Obama re-election douses Wall Street

Traders work on the floor of the New York Stock Exchange Nov. 7, 2012 in New York City. Share prices tanked the day after Obama’s re-election. Wall Street had rooted for Romney and his corporate, investment and personal tax cuts.

Wall Street reacted to President Obama’s decisive win with a sell-off. Markets closed down more than 2 percent, with the Dow plunging more than 300 points. The president’s re-election wasn’t responsible for all the turmoil today, but Wall Street was definitely rooting for Romney. His donations from finance, insurance and real estate nearly tripled President Obama’s. Polling predicted a bad night for Romney, but the reality of it still stung his fans in finance.

“It felt like my puppy got run over,” said Gene Santiccioli, a bond trader. “I feel that the United States system of government is on a very dangerous cliff right now.”

Wall Street liked Romney’s emphasis on slashing taxes on dividends and capital gains. Fiscal cliff anxiety also spooked traders. If there’s no deal to avert it, supersized tax hikes and spending cuts kick in, which could punish the still-fragile economy.

“The worry, of course, is that Obama digs in because he won and the Republicans dig in because they don’t want any tax hikes, and that we’re just back to square one,” says Miller Tabak strategist Peter Boockvar.

“Square one” is the same government we’ve had for a while: Democratic White House and Senate, with Republicans running the House. It hasn’t proven effective at getting much done. But divided government doesn’t have to mean gridlock. A Republican Congress got some important things done with President Clinton. Today, House Speaker John Boehner signaled that he’s open to compromise on the looming fiscal cliff, including higher tax revenue “under the right conditions.”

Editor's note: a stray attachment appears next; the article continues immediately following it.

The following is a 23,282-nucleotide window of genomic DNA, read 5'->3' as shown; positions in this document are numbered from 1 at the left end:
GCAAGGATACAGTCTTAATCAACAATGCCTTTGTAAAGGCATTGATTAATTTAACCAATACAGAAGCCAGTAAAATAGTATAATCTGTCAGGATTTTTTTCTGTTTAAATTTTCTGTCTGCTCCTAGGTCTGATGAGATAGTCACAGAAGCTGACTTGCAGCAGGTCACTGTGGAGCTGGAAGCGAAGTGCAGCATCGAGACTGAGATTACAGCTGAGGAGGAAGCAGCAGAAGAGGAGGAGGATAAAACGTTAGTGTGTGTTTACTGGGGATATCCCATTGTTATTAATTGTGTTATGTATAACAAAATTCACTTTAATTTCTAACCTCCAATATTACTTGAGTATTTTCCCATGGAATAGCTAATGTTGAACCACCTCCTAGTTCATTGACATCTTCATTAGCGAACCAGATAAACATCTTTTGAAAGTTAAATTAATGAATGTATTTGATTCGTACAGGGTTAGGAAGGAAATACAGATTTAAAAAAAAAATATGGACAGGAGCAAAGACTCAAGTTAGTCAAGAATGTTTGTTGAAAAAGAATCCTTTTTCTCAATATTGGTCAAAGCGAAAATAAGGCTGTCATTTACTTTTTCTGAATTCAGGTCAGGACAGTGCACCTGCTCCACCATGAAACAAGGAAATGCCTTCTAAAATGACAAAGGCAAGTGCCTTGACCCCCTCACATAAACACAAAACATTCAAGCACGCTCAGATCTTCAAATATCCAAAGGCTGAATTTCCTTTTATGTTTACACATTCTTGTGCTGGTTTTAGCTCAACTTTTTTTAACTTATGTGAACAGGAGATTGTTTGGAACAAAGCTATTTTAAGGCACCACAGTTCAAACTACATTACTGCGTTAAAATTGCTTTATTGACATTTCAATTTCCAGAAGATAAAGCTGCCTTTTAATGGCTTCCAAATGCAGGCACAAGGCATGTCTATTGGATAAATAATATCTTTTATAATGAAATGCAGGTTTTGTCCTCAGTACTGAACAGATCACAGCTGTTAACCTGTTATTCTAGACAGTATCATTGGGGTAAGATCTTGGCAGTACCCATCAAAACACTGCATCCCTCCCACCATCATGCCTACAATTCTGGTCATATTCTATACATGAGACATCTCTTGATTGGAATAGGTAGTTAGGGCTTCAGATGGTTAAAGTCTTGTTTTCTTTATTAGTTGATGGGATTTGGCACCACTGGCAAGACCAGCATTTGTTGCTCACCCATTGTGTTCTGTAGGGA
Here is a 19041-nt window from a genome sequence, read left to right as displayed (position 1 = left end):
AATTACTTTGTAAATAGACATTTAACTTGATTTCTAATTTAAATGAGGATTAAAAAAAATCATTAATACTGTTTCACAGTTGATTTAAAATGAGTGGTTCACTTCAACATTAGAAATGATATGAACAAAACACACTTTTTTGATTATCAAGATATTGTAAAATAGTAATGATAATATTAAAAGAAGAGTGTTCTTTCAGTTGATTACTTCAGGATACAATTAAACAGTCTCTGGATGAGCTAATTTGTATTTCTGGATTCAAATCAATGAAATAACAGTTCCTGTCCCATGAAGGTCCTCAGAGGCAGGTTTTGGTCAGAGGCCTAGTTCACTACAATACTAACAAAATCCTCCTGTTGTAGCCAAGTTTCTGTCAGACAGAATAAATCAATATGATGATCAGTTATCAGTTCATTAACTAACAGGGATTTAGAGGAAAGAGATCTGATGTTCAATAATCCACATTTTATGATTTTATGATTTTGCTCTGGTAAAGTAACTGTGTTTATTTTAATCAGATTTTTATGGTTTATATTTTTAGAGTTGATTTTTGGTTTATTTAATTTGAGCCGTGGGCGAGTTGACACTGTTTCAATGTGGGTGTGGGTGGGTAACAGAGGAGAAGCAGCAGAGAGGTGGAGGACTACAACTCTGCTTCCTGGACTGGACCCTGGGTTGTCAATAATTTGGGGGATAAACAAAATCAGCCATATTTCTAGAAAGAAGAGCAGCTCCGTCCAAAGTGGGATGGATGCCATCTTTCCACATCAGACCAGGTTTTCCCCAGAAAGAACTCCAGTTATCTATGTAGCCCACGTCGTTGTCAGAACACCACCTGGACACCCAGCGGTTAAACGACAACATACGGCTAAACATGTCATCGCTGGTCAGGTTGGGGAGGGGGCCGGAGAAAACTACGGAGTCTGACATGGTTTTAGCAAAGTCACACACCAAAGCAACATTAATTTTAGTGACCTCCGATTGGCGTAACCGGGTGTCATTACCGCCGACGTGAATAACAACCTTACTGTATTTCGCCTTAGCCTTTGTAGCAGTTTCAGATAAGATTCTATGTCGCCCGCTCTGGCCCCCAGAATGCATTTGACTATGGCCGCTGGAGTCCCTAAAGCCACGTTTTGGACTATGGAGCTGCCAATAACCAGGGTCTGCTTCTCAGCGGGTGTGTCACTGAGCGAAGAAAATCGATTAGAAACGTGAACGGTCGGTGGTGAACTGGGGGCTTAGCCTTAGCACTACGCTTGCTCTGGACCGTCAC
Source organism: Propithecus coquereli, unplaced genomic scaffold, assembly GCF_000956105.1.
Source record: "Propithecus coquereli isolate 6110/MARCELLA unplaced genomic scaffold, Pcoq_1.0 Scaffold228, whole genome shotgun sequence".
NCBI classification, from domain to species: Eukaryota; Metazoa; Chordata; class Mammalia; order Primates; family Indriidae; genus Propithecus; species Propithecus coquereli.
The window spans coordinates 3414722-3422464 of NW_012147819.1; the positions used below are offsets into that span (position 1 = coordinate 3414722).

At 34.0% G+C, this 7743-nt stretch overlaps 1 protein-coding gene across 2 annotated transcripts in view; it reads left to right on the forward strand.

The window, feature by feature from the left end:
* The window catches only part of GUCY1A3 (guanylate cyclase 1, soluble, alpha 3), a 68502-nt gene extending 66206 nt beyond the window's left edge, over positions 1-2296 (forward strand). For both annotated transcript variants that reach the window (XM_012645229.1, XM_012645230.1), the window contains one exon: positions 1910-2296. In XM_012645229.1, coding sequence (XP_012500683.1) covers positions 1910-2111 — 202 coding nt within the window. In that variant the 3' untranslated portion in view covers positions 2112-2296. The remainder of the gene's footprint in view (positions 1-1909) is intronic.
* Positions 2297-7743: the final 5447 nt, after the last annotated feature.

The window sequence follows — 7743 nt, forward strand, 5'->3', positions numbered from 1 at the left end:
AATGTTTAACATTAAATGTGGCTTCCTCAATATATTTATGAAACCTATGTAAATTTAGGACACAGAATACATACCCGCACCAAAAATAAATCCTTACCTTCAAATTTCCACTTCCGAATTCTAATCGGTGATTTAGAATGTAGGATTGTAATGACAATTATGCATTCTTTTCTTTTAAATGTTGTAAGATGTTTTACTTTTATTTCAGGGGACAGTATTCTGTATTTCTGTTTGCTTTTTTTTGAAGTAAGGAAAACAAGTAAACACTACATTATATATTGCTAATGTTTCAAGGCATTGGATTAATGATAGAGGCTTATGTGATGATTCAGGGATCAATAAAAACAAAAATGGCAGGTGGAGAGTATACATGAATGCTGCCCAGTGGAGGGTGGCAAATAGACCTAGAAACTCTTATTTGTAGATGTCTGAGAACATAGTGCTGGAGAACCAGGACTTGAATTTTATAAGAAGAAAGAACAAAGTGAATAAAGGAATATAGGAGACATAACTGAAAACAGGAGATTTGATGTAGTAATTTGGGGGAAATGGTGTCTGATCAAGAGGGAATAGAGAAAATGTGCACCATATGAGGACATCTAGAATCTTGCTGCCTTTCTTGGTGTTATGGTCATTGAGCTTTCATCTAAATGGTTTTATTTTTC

David Gergen, a former adviser to Clinton as well as Republican presidents, believes President Obama should make his top priority breaking thorough partisan gridlock to solve the fiscal cliff.

“Working that out has gotta be the number one, number two and number three,” he says.

Mark Garrison: Even in the driving sleet of a fierce nor’easter, tourists mugged for photos in front of the giant charging bull statue near Wall Street. But a few blocks away at the New York Stock Exchange, or at any number of American trading floors, the bulls were in full retreat. The sentiment about President Obama’s re-election is as gloomy as the bitter weather outside.

Gene Santiccioli: I described it to somebody, it felt like my puppy got run over.

Gene Santiccioli, a bond trader, backed Romney.

Santiccioli: It didn’t turn out the way we thought and I feel that the United States system of government is on a very dangerous cliff right now.

The president’s re-election wasn’t responsible for all the turmoil today, but Wall Street was definitely rooting for Romney. His donations from finance, insurance and real estate nearly tripled President Obama’s. Wall Street liked Romney’s emphasis on slashing taxes. Fiscal cliff anxiety also spooked traders. The supersized tax hikes and spending cuts would punish the still fragile economy.

Peter Boockvar: The worry of course is that Obama digs in because he won and the Republicans dig in because they don’t want any tax hikes and that we’re just back to square one.

That’s Miller Tabak strategist Peter Boockvar. Square one is the same government we’ve had for a while: Democratic White House and Senate, with Republicans running the House. Former presidential adviser David Gergen says the president’s top priority is breaking thorough that gridlock to solve the fiscal cliff.

David Gergen: Working that out has gotta be the number one, number two and number three.

House Speaker John Boehner signaled today he could compromise. If they can come together, that frustrated, waterlogged bull, may take charge again. In New York, I'm Mark Garrison, for Marketplace.

About the author

Mark Garrison is a reporter and substitute host for Marketplace, based in New York.

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